Ellen Dunham-Jones teaches architecture at the Georgia Institute of Technology, is an award-winning architect and a board member of the Congress for the New Urbanism. She shows how design of where we live impacts some of the most pressing issues of our times — reducing our ecological footprint and energy consumption while improving our health and communities and providing living options for all ages.
Dunham-Jones is widely recognized as a leader in finding solutions for aging suburbs. She is the co-author of Retrofitting Suburbia: Urban Design Solutions for Redesigning Suburbs. She and co-author June Williamson share more than 50 case studies across North America of “underperforming asphalt properties” that have been redesigned and redeveloped into walkable, sustainable vital centers of community—libraries, city halls, town centers, schools and more.
Patrick Stewart is a Nisga’a (Northern Native Nation of British Columbia) architect with many firsts. Patrick has the distinction of being the first Aboriginal president of an Architectural Association in Canada. Patrick was the first Aboriginal architect to become the President of the Architectural Institute of BC. Patrick is also the first Aboriginal person in BC to own and operate an architectural firm.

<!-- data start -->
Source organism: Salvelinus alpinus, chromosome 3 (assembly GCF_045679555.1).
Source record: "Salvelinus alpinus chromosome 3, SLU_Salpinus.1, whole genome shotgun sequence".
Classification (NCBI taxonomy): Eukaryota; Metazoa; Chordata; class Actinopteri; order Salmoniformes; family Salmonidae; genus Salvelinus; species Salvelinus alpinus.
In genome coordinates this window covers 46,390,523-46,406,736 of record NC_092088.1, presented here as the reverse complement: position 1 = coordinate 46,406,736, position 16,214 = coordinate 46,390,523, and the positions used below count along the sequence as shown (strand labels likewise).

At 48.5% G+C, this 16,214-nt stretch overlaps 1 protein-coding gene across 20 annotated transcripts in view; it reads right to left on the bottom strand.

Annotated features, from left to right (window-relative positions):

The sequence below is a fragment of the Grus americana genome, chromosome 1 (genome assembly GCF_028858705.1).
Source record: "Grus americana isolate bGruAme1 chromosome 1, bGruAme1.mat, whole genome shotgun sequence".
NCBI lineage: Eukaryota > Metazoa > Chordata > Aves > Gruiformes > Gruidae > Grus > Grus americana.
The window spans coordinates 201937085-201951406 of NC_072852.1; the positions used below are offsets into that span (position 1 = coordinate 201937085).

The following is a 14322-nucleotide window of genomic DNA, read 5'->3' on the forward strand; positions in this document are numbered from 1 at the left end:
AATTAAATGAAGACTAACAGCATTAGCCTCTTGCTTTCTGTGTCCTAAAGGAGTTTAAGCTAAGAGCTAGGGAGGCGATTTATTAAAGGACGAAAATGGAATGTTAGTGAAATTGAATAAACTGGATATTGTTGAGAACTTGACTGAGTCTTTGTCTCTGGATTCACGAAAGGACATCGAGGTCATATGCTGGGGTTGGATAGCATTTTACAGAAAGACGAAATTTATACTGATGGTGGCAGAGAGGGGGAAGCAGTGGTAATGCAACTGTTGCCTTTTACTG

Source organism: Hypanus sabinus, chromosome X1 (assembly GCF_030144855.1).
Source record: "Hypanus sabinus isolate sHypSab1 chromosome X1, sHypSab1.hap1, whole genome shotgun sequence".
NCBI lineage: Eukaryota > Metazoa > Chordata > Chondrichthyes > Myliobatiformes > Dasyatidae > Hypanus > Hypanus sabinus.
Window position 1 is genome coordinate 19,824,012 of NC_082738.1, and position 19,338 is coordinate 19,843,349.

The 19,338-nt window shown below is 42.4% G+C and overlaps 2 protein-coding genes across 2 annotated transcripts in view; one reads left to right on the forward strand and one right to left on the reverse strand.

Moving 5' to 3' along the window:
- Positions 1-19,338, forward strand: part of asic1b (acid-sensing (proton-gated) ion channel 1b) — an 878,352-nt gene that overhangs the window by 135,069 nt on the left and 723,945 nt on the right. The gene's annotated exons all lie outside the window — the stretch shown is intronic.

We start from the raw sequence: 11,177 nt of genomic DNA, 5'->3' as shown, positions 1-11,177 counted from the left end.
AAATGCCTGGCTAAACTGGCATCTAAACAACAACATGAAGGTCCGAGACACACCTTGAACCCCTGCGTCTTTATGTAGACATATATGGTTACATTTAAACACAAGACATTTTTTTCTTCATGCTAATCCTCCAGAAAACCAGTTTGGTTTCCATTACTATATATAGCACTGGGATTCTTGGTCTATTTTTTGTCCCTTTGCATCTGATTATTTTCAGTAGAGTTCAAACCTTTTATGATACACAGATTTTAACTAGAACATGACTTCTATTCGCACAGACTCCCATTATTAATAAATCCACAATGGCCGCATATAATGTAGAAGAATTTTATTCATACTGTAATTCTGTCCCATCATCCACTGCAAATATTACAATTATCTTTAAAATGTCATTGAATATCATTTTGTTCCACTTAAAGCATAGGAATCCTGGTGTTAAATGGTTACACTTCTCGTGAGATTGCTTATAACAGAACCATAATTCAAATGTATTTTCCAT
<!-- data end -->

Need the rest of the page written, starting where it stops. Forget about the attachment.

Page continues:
Patrick graduated from Simon Fraser University in 1978, (B.A.), graduated from Technical University of Nova Scotia in 1980 with B.E.D.S and in 1983 with a B.Arch. Patrick achieved his Masters of Architecture in 1989 at McGill University.
Patrick is an outstanding community member interested in giving a voice to housing and homelessness issues locally and nationally. Patrick is the elected Chair of the Aboriginal Homelessness Steering Committee in BC. He is also a President of National Aboriginal Housing Association and a Director of Nass Valley Gateway, a Nisga’a owned and publicly traded national resources exploration company.
Patrick is an artist in mediums of paint, wood and … Patrick also writes articles for Architecture BC, Canadian Architect, City Magazine, Context, and the Peak.
Patrick is featured in the 2005 documentary, Aboriginal Living Architecture.